In other words, the structure and function of advisory committees should be required to operate in the public interest, protecting us from special-interest lobbying’s inevitable excesses. (Remember, for example, when Vice President Cheney met in closed meetings with energy-industry lobbyists to formulate energy policy?)

The RUC adheres to none of these rules. Its proceedings are closed to the public and no transcript is made available. Invitations to the meetings may come only from the Chair and are contingent on signing an onerous nondisclosure form. Valuations have been made with as few as 30 survey responses.

And the committee’s composition is overwhelmingly dominated by specialty physicians, though the AMA selectively allocates seats at the table. “Minor” specialties, like gastroenterology, may be excluded from the discussion. Even though Medicare is a program primarily dedicated to senior care, geriatrics was not invited to participate until February 2012.

Medicare’s refusal to hold the RUC accountable was the basis of a legal challenge by 6 Augusta, Georgia, primary care physicians.[9] The suit argued that the RUC was a “de facto Federal Advisory Committee” and therefore subject to the FACA rules. Like the district court rulings before it, the appeals court’s decision dismissed the plaintiffs’ claims on procedural grounds, with almost no discussion of content or merit. The courts ruled that the RUC’s relationship with CMS was beyond their jurisdiction and can only be remedied by Congress.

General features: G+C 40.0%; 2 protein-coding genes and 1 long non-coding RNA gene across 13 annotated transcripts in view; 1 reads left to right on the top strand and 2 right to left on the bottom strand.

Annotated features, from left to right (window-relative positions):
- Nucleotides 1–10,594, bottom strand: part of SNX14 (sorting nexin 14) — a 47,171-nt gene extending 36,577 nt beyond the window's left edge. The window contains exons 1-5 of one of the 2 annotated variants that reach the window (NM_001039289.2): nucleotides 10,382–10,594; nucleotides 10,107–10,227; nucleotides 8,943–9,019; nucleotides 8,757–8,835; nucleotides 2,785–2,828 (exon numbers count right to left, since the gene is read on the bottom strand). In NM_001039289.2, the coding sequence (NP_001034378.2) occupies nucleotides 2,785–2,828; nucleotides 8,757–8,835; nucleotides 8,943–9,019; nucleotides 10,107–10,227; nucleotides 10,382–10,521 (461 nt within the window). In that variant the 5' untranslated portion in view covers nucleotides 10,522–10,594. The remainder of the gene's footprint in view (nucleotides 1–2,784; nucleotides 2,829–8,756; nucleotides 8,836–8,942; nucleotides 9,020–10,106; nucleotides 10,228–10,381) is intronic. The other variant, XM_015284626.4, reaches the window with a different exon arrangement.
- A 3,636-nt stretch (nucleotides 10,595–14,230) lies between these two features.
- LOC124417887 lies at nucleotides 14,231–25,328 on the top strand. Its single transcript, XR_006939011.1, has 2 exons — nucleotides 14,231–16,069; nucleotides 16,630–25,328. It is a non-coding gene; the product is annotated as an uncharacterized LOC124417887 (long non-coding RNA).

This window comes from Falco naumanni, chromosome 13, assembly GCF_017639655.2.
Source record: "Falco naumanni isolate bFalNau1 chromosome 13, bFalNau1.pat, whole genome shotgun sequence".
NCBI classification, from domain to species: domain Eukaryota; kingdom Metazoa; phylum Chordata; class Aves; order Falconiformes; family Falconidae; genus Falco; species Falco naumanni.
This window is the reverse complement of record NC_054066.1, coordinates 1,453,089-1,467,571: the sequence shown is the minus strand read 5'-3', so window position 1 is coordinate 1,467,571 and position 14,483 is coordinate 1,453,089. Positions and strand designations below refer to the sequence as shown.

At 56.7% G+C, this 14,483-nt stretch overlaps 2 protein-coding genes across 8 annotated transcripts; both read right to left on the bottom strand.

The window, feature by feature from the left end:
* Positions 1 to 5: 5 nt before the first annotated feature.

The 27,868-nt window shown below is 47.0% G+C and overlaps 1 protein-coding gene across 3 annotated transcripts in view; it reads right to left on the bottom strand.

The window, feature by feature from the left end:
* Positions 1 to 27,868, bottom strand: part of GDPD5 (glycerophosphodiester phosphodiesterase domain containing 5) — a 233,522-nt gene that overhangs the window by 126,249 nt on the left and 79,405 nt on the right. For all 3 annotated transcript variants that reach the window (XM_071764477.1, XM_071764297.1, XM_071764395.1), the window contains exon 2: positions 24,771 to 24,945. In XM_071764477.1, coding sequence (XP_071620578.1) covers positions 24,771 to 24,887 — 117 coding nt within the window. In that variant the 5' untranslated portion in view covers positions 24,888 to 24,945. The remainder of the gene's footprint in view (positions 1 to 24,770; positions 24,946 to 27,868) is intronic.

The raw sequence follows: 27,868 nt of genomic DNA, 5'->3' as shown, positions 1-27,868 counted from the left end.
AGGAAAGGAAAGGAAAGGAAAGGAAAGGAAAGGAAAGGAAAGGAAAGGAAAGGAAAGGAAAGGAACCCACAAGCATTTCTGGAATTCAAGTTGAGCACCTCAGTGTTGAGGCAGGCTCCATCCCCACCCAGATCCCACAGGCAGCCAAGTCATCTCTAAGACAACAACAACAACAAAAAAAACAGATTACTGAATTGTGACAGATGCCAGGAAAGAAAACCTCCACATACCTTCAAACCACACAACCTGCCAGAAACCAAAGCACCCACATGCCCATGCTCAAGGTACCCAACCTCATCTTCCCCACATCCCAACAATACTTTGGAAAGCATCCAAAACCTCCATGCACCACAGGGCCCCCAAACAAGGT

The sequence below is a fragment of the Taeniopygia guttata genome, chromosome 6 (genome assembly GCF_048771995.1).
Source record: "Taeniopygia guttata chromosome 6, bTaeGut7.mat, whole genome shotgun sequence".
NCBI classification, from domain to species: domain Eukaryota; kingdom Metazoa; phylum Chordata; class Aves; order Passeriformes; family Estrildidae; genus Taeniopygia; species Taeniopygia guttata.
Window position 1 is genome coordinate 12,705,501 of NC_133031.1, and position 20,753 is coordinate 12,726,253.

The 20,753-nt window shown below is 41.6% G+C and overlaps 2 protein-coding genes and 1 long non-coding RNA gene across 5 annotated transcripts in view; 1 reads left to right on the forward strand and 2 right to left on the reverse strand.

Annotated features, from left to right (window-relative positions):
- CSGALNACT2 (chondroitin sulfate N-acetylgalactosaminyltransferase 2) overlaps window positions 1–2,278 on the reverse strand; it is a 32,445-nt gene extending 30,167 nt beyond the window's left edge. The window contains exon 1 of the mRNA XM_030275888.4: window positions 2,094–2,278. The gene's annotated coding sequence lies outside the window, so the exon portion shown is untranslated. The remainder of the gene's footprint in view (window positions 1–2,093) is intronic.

Potential for Meaningful Congressional Action

Given the strong influence that the health industry has had on Congress, the prospects for meaningful policy-based change that can bring healthcare back into balance are poor. In 2009, the year that the Affordable Care Act was formulated, Congress accepted $1.2 billion in campaign contributions from healthcare interests in exchange for influence over the shaping of the law.

Recently, Rep. Jim McDermott (D-Wash.) introduced the Accuracy in Medicare Physician Payment Act (HR 2545), which would require the RUC to adhere to the public-interest requirements of FACA and supplement the current valuation panel with nonphysicians: patients, purchasers, and health economists. It would also provide CMS with more resources to oversee the valuation program. These steps would go a long way toward improving healthcare and cost. But passage would require buy-in from a Congress largely beholden to the healthcare industry. All in all, the chances seem remote.